33. 33. Research shows that the segregation of labour into silos based on function (to promote economies of scale) and hierarchical power management practices (to promote stability and repeatability) impede the execution of strategy and militate against the development of social capital resources, such as trust, which fuel organisational learning and creativity</li></li></ul><li>The great challenge of our time<br /><ul><li>This outmoded form is the fundamental cause both of the global financial crises of recent years and the ecological crises we are facing this century
  34. 34. The irrational investment decisions that were the direct cause of the GFC – greed, short termism, political expediency and lack of knowledge – were not taken by individuals operating in a free market but, rather, by management operating within, and subject to, the direct control and incentive systems of, militaristic, command and control structures where anti-competitive practices are the norm. While free markets are generally accepted as being superior to centrally planned economic systems, most organizations still resemble Soviet-era command economies characterized by central planning, hierarchical control systems and rigid organization of resources and assets within silos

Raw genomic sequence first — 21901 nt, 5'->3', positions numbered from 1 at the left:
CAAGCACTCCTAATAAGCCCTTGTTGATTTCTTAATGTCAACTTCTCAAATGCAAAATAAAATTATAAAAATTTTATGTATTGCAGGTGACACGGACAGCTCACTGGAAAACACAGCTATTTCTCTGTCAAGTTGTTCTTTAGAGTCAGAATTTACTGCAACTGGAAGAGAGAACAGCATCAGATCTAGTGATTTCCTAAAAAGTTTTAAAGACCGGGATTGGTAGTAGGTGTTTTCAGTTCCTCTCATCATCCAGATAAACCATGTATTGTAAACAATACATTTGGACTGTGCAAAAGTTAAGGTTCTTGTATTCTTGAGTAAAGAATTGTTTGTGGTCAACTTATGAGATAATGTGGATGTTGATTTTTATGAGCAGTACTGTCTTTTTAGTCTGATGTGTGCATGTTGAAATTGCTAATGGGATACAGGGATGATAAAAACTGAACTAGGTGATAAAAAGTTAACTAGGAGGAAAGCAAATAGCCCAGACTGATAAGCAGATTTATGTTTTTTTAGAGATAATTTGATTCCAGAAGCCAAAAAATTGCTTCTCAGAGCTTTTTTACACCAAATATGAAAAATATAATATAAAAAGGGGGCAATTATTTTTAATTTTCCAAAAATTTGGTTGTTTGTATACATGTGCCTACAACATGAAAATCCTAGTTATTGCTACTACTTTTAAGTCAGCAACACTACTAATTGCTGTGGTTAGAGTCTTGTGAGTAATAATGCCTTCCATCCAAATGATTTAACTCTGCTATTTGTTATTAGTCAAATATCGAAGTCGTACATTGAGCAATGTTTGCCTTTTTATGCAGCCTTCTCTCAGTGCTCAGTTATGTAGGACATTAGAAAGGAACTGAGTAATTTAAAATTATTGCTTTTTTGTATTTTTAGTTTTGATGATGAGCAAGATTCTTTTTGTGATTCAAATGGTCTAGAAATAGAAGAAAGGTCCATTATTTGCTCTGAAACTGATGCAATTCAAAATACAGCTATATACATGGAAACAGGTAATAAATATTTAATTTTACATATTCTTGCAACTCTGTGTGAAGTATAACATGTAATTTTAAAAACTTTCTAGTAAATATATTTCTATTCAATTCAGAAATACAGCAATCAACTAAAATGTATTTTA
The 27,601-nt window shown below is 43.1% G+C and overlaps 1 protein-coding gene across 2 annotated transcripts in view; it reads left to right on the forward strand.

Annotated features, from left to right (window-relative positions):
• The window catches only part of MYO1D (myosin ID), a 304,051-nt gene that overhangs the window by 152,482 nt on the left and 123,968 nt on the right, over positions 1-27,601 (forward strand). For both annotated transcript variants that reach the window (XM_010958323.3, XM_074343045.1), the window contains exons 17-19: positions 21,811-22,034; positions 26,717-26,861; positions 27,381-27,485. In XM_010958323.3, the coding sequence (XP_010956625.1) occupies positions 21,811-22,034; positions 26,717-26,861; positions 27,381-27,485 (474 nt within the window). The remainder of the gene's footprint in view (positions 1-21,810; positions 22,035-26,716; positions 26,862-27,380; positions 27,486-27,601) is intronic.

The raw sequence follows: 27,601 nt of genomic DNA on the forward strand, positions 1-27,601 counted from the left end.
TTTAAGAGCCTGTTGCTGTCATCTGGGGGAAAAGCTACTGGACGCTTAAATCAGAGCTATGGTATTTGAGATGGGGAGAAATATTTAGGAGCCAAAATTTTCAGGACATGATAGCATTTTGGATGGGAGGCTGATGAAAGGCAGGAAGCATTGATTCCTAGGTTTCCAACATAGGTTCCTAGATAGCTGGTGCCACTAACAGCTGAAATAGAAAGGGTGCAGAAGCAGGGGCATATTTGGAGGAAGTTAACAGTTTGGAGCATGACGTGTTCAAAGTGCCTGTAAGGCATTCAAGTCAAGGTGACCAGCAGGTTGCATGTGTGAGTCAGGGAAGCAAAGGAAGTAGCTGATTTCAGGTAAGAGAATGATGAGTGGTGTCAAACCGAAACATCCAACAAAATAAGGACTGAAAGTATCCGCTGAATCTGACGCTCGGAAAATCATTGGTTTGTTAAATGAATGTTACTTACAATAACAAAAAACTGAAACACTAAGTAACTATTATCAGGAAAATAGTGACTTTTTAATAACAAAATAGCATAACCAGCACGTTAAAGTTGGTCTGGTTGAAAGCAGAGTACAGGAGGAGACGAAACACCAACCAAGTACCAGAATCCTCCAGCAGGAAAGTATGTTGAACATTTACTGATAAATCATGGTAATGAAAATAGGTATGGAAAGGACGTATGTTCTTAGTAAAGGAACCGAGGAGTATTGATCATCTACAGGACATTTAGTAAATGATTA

35. 35. When the profit motive is elevated above all other values, environmental sustainability and other ecological values consistently lose out</li></li></ul><li>The great challenge of our time<br /><ul><li>Some provocative findings reported at http://www.anxietyculture.com/workhell.htm
  36. 36. In 2002, the Work Foundation reported that "job satisfaction has plummeted", and that so-called "high performance" management techniques made workers deeply unhappy and failed to raise output